[Image: Skepticism is surrounded by the words Critical Thinking, Science, Anti-Pseudoscience, and Religious Skepticism]
For a variety of reasons, I've moved away from skepticism, more out of disinterest than disagreement. But I'm still very fond of the value of critical thinking. I like learning about cognitive biases and fallacies. I like the idea of judging an argument based on its form rather than on one's prejudices about the particular topic.
In fact, I wouldn't mind if critical thinking were treated with a little more rigor. The skeptical approach is constrained because it's mostly geared towards countering strange and harmful beliefs of other people. If there were a little more focus placed on the sloppy thinking within ourselves, we might be able to move beyond mere fallacy-spotting, and hammer down some of the subtler details of rational thought.
The LessWrong community looks like that critical thinking utopia. LessWrong is the name of a website founded by Eliezer Yudkowsky in 2009, although it more broadly refers to the community that grew around that website. Yudkowsky had previously gained popularity by writing his "Sequences" on the blog Overcoming Bias, which mostly covered topics in critical thinking. As the name implies, the Sequences built on each other progressively, enabling them to reach dizzying heights. So here we have a community based on using critical thinking more rigorously, as a tool for progressive self-improvement.
So I have a bit of an affinity for the LessWrong community. And in fact, I've read a lot of LessWrong material, including a lot of stuff about decision theory, nearly all of Harry Potter and the Methods of Rationality, plus a scattering of blog posts whenever I get linked. I'm familiar with a decent amount of LessWrong lingo.
But I don't read LessWrong on any consistent basis, basically because of the major TL;DR factor. It's all fine and good when I want to read one particular major article that I've been linked, but in general the website is unreadable. They've embraced the progressive structure of ideas, and so everything is thickly woven with required premises and lingo. I especially dislike the lingo. I hate that they either don't know how or don't know when to speak in plain language. I hate that nearly every neologism is secretly a sci-fi reference.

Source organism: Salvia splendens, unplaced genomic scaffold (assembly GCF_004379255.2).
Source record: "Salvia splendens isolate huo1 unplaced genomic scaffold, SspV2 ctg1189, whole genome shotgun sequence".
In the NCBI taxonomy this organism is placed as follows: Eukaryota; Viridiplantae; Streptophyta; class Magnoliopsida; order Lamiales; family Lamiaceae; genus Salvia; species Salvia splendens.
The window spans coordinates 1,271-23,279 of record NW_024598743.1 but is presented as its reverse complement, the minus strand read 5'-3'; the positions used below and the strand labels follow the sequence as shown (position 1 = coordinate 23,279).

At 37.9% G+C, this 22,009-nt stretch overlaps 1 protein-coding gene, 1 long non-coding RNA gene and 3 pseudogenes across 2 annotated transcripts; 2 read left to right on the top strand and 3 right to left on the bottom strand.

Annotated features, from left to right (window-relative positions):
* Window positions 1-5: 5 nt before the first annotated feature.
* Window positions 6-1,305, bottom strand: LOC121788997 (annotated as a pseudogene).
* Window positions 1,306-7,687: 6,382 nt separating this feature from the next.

It's also clear that LessWrong is not just a generic community focused on critical thinking. Just as skepticism has other components in addition to critical thinking, so does LessWrong:
[Image: LessWrong is surrounded by the words Transhumanism, Critical Thinking, Effective Altruism, and Utilitarianism. Keeping in mind that I'm not part of this community and may not correctly identify what they consider most important.]
The part that should raise the most eyebrows is transhumanism. I'm going to get some of these details wrong, but they believe that we will develop artificial intelligence which will be powerful enough to take over the world. They hope to ensure that the AI will be friendly to humans, rather than antagonistic. People are encouraged to donate to the Machine Intelligence Research Institute which was founded by Eliezer Yudkowsky and is affiliated with LessWrong.
I would not be able to refute any of these claims, and can only express general uncertainty about any specific claims about the future (AI in the future, sure, but beyond that??). Mostly, I just don't care about transhumanism because I'm too pessimistic about our power to predict anything useful.
And then there are other weird things about LessWrong. Like the obvious preoccupation with specific intellectual heroes, particularly Eliezer Yudkowsky. Or the common acceptance of fringe science, like cryonics and cold fusion. Then there's Roko's Basilisk, although personally I find that more amusing than damning. I'm more bothered by the neo-reactionaries, a spinoff group from LessWrong. Neo-reactionaries... advocate for monarchy? Explicitly believe in discrimination by race? Due to LessWrong's value system, they're obliged to take it seriously.
I like the idea of LessWrong. But closer examination just makes me appreciate the more populist aspects of the skeptical movement. The accessibility of skepticism may have made it a more chaotic crowd, but chaos may be preferable to insularity.